|SAA president Joe Watkins|
The failure of SAA officials to protect three of Yesner's victims/survivors present at the meeting (all three of whom have since gone public about the distress they were put through) caused a major upheaval in the organization and way beyond, especially as those officials stumbled their way through one excuse after another. The good news is that SAA members and other activists around the world have put huge pressure on the organization to get things right in the future.
The bad news, however, is that SAA officers, including some members of its board, have yet to fully understand what they did wrong. Indeed, SAA's executive director, Oona Schmid, and its president, Joe Watkins, have lurched back and forth between apologizing for not acting sooner and continuing to defend their actions and insisting they could have done nothing differently.
The following email, which was shared with me by a source who will have to remain anonymous, was sent by Joe Watkins to a colleague and takes the form of responses to questions that were posed to him. This email was then shared with what I believe to be a number of other people, and so it has already been seen by at least some SAA board members. Given that it did not remain private between Joe Watkins and his interlocutor, and that it is being used by some to counter criticisms of SAA, I am taking the liberty of pasting it below. I have removed some potentially identifying material, but as far as I know the email's text is complete.
I will make no comment on it myself--I believe the archaeological community will have plenty to say about it--other than to briefly correct several statements that are incorrect. The email (actually a series of responses that Joe made to questions posed to him) follows, stripped of identifying information:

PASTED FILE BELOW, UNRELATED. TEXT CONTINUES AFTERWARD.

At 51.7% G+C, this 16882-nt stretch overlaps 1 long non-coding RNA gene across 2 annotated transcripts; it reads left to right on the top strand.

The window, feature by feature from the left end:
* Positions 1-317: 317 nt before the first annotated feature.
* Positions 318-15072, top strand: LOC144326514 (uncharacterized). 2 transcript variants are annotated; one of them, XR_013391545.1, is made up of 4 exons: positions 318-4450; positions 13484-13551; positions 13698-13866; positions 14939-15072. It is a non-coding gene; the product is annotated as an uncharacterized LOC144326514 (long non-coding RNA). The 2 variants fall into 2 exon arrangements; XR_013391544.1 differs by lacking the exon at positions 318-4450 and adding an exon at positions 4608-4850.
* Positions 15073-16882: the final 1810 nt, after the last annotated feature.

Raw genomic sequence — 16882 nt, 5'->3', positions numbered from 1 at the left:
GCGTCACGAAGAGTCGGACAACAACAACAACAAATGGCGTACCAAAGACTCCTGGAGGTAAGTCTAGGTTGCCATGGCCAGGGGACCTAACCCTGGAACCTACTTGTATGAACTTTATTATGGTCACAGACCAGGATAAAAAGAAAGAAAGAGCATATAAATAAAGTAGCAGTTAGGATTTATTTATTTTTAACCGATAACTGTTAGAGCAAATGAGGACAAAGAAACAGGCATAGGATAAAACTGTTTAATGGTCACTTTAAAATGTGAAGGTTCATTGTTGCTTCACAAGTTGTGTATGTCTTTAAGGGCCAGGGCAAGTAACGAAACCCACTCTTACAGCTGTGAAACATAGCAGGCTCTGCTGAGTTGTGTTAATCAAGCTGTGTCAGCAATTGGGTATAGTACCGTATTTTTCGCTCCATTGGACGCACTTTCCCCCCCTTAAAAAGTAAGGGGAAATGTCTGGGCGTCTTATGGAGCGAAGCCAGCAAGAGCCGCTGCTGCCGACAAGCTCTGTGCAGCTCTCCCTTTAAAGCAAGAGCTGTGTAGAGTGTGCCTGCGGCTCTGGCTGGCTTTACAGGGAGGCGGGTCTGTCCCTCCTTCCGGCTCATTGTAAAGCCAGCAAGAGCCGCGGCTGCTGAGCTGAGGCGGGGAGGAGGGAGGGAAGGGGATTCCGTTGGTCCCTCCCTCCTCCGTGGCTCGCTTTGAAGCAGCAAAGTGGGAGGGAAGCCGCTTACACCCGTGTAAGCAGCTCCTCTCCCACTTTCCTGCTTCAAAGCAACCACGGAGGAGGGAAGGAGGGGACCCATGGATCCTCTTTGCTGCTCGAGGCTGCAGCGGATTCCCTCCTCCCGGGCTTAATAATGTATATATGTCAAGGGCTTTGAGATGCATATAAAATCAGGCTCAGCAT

One final thing -- one of the 9 complainants in the Title IX action said she formally complained about Yesner in 2014, and her report went nowhere. UAA took 5 years to act -- the SAA acted in 5 hours.
1. This refers to me, Michael Balter.
2. This accusation by Yesner is false. I did not assault him or use physical force to get him to leave. I used the power of embarrassment. It is correct that I raised my voice when he hesitated to leave and called him a "sexual predator." Moreover, I was never told, not then and not since, why I was ejected from the meeting, nor given a chance to tell my side of the story and avoid such action.
3. This is very misleading. I gave communications director Amy Rutledge a detailed, in person account about Yesner, the charges against him, the Title IX findings, his ban from UA, and the presence of the three survivors, about 10 am on Thursday April 11. I offered to go on the internet then and there to show her the media coverage and other materials that would confirm what I was saying. I also told her that I had been invited to the meeting to participate in the #MeToo in Archaeology panel, which should have suggested to her that I had at least some expertise in the topic.
4. I was never offered the opportunity to file a complaint, nor did Amy tell me I did not have standing to do so. I went into the staff office that morning and asked the young colleagues working there (two women and a man) how I went about reporting a "sexual harassment related matter." They went and got Amy who listened to my account without taking any notes. She told me that she would take it from there, but agreed that I could call or email her later that day for an update. She never responded to any of those messages.
5. This is incorrect. Two of the three students have stated publicly that they asked me to help them and I was acting on their behalf. I will give Joe the benefit of the doubt: Perhaps he did not know about the second student who did that.